9. Joni Mitchell: Shadows and Light (1980) - Joni Mitchell came to me courtesy of the movie ALMOST FAMOUS. Cameron Crowe is a Mitchell-worshipper; his one purposeful continuity error in the movie is the inclusion of Joni Mitchell's Blue album in a record store, even though the album would not have been released at the time the movie takes place. A day or so later, I was listening to the now-defunct Noneradio on the Internet when my ears pricked up to the background music during an interview. It was a crazy folk/jazz hybrid, and my music geek ear knew it was hearing Pat Metheny on some blistering jazz solo, and it was something I hadn't heard before. Sure enough, it was Shadows and Light, with not only Metheny on guitar, but bass legend Jaco Pastorius as well. I was completely hooked, and ran out to but the album the next day. It's HUGE...Joni's incredible voice and mood mixed in with hard-core jazz and folk. Great solos, great melodies and solos, superb live sound, covers to Charles Mingus tunes set to vocals; this is one of the essential live recordings ever.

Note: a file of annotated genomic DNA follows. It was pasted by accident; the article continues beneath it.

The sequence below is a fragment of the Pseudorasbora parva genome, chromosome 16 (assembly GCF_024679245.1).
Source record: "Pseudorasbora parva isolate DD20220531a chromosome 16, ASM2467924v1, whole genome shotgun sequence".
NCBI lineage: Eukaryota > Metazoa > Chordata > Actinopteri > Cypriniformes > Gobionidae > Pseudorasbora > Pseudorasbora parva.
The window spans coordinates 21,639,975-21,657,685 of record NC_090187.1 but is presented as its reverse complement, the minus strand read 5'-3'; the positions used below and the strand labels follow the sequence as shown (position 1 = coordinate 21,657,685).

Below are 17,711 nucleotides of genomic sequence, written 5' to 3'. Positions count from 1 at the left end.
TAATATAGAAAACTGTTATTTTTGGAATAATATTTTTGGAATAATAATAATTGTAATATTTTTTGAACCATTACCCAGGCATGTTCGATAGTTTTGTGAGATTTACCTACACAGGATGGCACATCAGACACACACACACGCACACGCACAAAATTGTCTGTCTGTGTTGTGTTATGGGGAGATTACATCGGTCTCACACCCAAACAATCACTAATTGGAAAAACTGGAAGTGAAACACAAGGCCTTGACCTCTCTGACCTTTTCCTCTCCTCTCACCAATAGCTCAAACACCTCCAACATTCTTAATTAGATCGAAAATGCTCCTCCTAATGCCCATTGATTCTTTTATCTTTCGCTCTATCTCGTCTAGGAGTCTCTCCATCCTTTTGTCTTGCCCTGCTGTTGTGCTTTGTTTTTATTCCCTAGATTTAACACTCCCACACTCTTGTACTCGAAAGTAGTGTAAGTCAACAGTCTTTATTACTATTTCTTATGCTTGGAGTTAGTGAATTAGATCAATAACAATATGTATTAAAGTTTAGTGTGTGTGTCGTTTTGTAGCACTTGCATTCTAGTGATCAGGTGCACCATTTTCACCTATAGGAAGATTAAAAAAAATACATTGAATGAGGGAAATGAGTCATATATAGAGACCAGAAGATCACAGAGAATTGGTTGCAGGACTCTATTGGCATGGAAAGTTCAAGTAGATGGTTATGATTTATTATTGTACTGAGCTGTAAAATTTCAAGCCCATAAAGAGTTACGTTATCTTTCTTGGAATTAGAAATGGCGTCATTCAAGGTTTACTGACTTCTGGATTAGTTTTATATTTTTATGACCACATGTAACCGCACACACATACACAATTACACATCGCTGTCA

10. Funkadelic: Hardcore Jollies (1976) - It was a toss-up between this or Parliament's Up for the Down Stroke. This won because of the superior live version of "Cosmic Slop" and the killer tracks "Commin' Round the Mountain" and "Soul Mate." Parliament was the funk space ship coming down to Earth to set your booty free to shake. Funkadelic was the Soul Soldier of Fortune, here to blast your mind and your booty with the heavy artillery. And make no mistake - this album featuring the same members as Parliament rocks HARD. This is a guitar player's record - there are a number of blazing guitar solos and licks courtesy of new guys on the block Michael Hampton and Gary Shider. Whenever my friends and I would play Parliament or Funkadelic in the car, we would bounce as hard as we could, putting on our best George Clinton and Bootsy Collins voices as we sailed off to the Mothership, baby...